Are almonds and other nuts really drought villains?
When we set out to do our water footprint for food calculator, we wanted to provide a tool that would allow viewers to understand the water costs of food in a consumer-friendly way. Hence, the plate idea was born.
Nuts aren't typically considered a side to a main meal, so we excluded them from the project. But California is the nation's top producer of several varieties of nuts, so we're breaking out the commercial water footprint for the top three categories where the state is the sole U.S. producer (at least 99%).
Water-use estimates can vary; this report is based on data published by the UNESCO U.S. Institute for Water Education for U.S. averages (full source is info available at the bottom).
Almonds (shelled) are the third-most-valued commodity in California, and the No. 1 agricultural export from 2010 to 2012, according to the California Agricultural Statistics Review 2013-2014. In 2014, $6.5-billion-worth of almonds were produced on 860,000 acres, primarily in Fresno, Kern and Stanislaus counties. Top export markets included the European Union, China and Hong Kong, and Japan.
Walnuts were California's ninth-most-valued commodity and ranked fourth in exports from 2010 to 2012. In 2013, 290,000 acres produced $1.8-billion-worth of walnuts, according to the National Agricultural Statistics Service. San Joaquin, Butte and Stanislaus counties are the leading producers. Top export markets include China and Hong Kong, South Korea and the United Arab Emirates.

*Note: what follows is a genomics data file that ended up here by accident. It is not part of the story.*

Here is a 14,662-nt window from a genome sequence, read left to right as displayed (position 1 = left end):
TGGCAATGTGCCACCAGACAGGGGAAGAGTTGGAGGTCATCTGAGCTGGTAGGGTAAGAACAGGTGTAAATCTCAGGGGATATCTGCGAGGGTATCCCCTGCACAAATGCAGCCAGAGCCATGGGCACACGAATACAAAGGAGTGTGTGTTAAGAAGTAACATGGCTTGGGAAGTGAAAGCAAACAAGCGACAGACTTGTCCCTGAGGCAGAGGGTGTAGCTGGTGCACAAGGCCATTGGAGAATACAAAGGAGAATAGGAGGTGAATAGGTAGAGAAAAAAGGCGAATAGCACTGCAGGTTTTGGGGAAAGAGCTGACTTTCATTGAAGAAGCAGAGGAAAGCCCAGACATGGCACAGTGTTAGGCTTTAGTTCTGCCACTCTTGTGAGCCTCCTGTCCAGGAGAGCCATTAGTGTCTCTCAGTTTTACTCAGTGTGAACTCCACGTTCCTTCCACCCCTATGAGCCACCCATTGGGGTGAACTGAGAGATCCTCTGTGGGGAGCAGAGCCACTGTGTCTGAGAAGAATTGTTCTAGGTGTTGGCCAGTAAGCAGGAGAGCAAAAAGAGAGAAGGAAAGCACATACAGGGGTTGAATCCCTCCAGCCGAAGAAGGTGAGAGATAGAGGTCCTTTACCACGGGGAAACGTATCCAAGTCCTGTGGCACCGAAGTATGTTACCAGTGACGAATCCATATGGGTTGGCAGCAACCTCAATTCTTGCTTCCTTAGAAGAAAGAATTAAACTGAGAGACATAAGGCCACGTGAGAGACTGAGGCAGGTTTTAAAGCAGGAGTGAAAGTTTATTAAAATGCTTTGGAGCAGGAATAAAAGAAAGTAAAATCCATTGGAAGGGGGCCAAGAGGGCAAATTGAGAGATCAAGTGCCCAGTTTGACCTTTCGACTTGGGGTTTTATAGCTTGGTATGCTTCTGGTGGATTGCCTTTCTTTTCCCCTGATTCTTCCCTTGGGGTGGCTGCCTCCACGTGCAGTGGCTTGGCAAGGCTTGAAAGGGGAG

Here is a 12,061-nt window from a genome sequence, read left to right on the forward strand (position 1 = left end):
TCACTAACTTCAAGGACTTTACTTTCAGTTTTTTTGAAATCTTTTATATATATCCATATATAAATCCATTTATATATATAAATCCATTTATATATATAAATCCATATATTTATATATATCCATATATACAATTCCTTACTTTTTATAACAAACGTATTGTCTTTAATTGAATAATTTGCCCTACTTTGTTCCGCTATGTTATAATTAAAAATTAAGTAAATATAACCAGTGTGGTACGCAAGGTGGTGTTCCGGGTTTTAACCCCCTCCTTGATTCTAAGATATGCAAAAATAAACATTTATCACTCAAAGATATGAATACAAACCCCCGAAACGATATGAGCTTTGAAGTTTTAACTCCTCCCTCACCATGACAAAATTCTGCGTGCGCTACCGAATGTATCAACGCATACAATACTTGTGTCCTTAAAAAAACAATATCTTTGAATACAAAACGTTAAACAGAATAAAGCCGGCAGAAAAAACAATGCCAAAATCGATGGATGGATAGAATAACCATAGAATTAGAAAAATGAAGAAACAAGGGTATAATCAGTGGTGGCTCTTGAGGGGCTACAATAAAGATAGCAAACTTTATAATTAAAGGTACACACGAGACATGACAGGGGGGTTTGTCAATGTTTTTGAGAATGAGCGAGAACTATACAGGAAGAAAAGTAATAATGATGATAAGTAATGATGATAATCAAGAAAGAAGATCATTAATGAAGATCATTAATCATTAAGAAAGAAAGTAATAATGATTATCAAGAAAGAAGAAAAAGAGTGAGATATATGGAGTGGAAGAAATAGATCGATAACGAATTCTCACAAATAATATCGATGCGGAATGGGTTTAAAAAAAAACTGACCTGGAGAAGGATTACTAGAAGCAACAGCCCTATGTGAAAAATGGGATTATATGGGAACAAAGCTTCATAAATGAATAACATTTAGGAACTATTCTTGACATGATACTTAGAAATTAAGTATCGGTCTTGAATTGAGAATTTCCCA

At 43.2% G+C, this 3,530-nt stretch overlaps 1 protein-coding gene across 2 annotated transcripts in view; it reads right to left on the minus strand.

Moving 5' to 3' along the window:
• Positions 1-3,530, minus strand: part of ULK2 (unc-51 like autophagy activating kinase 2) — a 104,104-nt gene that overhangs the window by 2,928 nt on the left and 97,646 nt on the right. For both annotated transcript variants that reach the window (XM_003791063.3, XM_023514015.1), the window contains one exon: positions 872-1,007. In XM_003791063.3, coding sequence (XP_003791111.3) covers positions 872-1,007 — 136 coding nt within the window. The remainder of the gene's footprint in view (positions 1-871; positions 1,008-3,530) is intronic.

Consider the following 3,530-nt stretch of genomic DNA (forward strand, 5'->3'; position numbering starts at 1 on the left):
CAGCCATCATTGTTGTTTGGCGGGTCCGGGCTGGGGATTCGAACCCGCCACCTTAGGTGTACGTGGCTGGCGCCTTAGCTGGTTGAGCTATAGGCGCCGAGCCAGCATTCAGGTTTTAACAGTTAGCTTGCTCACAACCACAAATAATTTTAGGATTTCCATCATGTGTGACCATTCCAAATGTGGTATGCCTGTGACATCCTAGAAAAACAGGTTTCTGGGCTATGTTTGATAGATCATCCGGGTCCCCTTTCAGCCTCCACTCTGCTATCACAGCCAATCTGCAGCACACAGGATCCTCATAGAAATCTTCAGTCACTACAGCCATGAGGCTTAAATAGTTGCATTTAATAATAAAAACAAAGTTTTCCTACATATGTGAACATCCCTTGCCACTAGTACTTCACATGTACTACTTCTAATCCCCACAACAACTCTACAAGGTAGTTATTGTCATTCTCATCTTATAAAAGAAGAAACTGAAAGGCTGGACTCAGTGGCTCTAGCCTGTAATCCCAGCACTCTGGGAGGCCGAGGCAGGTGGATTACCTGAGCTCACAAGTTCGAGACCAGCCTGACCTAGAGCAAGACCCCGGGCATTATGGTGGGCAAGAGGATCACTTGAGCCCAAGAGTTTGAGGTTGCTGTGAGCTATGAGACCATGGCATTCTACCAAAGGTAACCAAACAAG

Pistachios were California's eleventh-most-valued commodity and fifth-highest export from 2010 to 2012. Kern County produces more than 40%. In 2014, 215,000 acres produced $1.3-billion-worth. Major export markets in 2012 included the European Union, China and Hong Kong, and India.
Nuts compared with meats
So how do nuts stack up to meats? When comparing the global average water footprints, nuts overall have a far lower water footprint when looking at per ton and calorie rates, especially when compared with beef, according to a report on the water footprint of animal products which you can download in full here.
"Replacing all meat by an equivalent amount of crop products such as pulses and nuts will result in a 30% reduction of the food-related water footprint of the average American citizen," water experts and authors of the report, Mesfin Mekonnen and Arjen Hoekstra say.
Source: M.M. Mekonnen and A.Y. Hoekstra (2010), "The Green, Blue and Grey Water Footprint of Crops and Derived Crop Products," and "The Green, Blue and Grey Water Footprint of Farm Animals and Animal Products," Value of Water Research Report Series No. 47 and 48, UNESCO-IHE, Delft, the Netherlands.
Follow @kyleykim on Twitter.
The perils of parenting through a pandemic
What’s going on with school? What do kids need? Get 8 to 3, a newsletter dedicated to the questions that keep California families up at night.
You may occasionally receive promotional content from the Los Angeles Times.